Collaboration in Libraries

Central American Lending Libraries Are a Growing Reality: Collaboration is the Key


Beginning with its roots as supporter of the first public lending library in Nicaragua in 2001, the Hester J. Hodgdon (HJH) Libraries For All program has become a potent catalyst for the development of lending library and mobile lending library services in Central America. With its outreach emphasis on collaboration and sustainable leadership, HJH has provided access to information, seed collections of 100 books, training programs and a simple model for sustainable lending. In 2001, there were no lending libraries. Today, there are twenty five.

The first was the San Juan del Sur Biblioteca Móvil – supported by the HJH program as its original mandate as a 501-C3 charity in the United States. The mobile program started providing services to surrounding communities in 2003. There are now 31 communities being served on a rotating basis once a month.

Biblioteca Emmanuel Mongalo y Rubio High School, San Juan del Sur, Nicaragua
Established in the year 2000, this high school library is supported by the Giesen Sister City program in Giesen, Germany. They successfully initiated lending books to high school students in October of 2002.

Quetzalwakie Library, Quetzalwakie Nicaragua. A library building and community center were built by members of the Brookline Sister City program in 2002. A full lending program was recently established with a small mobile project using local taxis to deliver books to schools.
Coordinators visited the SJDS site in January 2008.

Wisconsin Nicaragua Partners of the Americas have 19 Learning Centers and to date six have libraries using the Library in a Box system.

  • Tipitapa Lending Library, April 06.
  • Chinandega/Appleton Lending Library, Aug 06
  • Puerto Cabezas/Fort Atkinson Lending Library, October 06
  • Juigalpa Lending Library, March 07
  • Ometepe Island Lending Library, February 08
  • Los Cedros/Madison Lending Library, May 08

Several Church organizations also use our Library in a Box system and received their 100 Books including:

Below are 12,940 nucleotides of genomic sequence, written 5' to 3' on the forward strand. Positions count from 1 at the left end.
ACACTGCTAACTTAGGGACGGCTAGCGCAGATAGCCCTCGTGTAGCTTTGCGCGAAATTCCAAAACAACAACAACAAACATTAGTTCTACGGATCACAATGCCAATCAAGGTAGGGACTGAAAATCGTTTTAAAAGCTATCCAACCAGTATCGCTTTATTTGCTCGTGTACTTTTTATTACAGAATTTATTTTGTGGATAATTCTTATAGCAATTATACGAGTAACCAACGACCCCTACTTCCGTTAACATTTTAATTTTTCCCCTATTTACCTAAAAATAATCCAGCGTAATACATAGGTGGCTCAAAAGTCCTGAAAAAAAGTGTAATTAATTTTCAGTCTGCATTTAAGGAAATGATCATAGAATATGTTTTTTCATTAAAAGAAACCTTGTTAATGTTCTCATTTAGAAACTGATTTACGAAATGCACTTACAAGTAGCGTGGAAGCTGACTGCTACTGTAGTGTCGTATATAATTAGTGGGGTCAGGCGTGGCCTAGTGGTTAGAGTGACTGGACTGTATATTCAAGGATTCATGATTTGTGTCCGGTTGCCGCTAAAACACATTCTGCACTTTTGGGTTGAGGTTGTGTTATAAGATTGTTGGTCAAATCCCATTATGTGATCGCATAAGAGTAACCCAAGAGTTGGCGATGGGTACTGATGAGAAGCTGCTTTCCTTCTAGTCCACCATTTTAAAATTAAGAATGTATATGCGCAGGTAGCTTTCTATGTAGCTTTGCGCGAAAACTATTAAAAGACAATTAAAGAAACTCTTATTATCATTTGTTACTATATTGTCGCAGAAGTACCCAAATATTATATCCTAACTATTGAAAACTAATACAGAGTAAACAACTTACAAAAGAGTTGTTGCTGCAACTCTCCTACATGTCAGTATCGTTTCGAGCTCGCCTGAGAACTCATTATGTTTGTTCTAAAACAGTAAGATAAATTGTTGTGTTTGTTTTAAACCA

• Messiah Project, Waspam, Nicaragua
  • Biblioteca Josue 1:8 Las Brasilles, Nicaragua with Somoto Public Library, Somoto, Nicaragua with Trinity Lutheran Church, Loveland, Colorado
  • Project Hope, Managua, Nicaragua with Hope International
  • Managua Youth Center Library with Manna International

North Americans living abroad in Central America have initiated seven more libraries since 2001:

  • Rural Literacy Project Parqueo Ecológico Nueva Juventud, San Andres, Peten, Guatemala
  • Camino de Saber – Tilleran Public Library, Tilleran, Costa Rica
  • Lake Arenal Public Library, Lake Arenal, Costa Rica
  • Tortuga Public Library, Tortuga, Nicaragua
  • Se Puede Leer – Granada public library and school reading program
  • Esquina que Aprendeze, San Juan de Oriente, public library and art programs
  • RB Gladstone Library – Concepción, Nicaragua, The RB Gladstone Fund for Progress in Rural Central America: The RB Gladstone (Centro Educativo)

Four Nicaraguan Communities Initiating Lending Libraries:

  • La Reforma
  • Chilmate
  • Cardenas – Library Vocational School
  • Solentiname – John Breitlinger Memorial Public Library established with Boston-based Friends of Solentiname

All are functioning and loaning books. These are still the ONLY libraries throughout Nicaragua we are aware of that have formal free lending programs.

Two more libraries were initiated by Peace Corp Volunteers in Honduras and Nicaragua, and have been receiving book donations since 2001. Unfortunately, we lost touch with these programs. However, the last we heard was that they were building their collections and loaning books.

The most exciting news involves the four libraries started recently by Nicaraguan community members. These libraries are striving to be independently self-supporting and are currently requesting leadership training, professional development, access to technology, and increased collaboration as they grow and expand.

The HJH Program together with the Nicaraguan Library Association (ANIBIPA) brought the ALA/IFLA worldwide campaign, En Tu Biblioteca, to Nicaragua in 2005 and continues to work with the forty-five, government-based, non-lending libraries that joined the campaign. Together with ANIBIPA, Simmons Graduate School of Library and Information Science Volunteer Program and the HJH Program host a series of workshops and leadership events that are held annually for librarians in Central America. The Simmons Library Science Graduate Program and their student group SIR (Simmons International Relations) make two trips a year to the San Juan del Sur Mobile Library Project to volunteer in January and August.

(This paper was first presented at the ALA Convention in Anaheim California June 26, 2008 by Jane Mirandette.)

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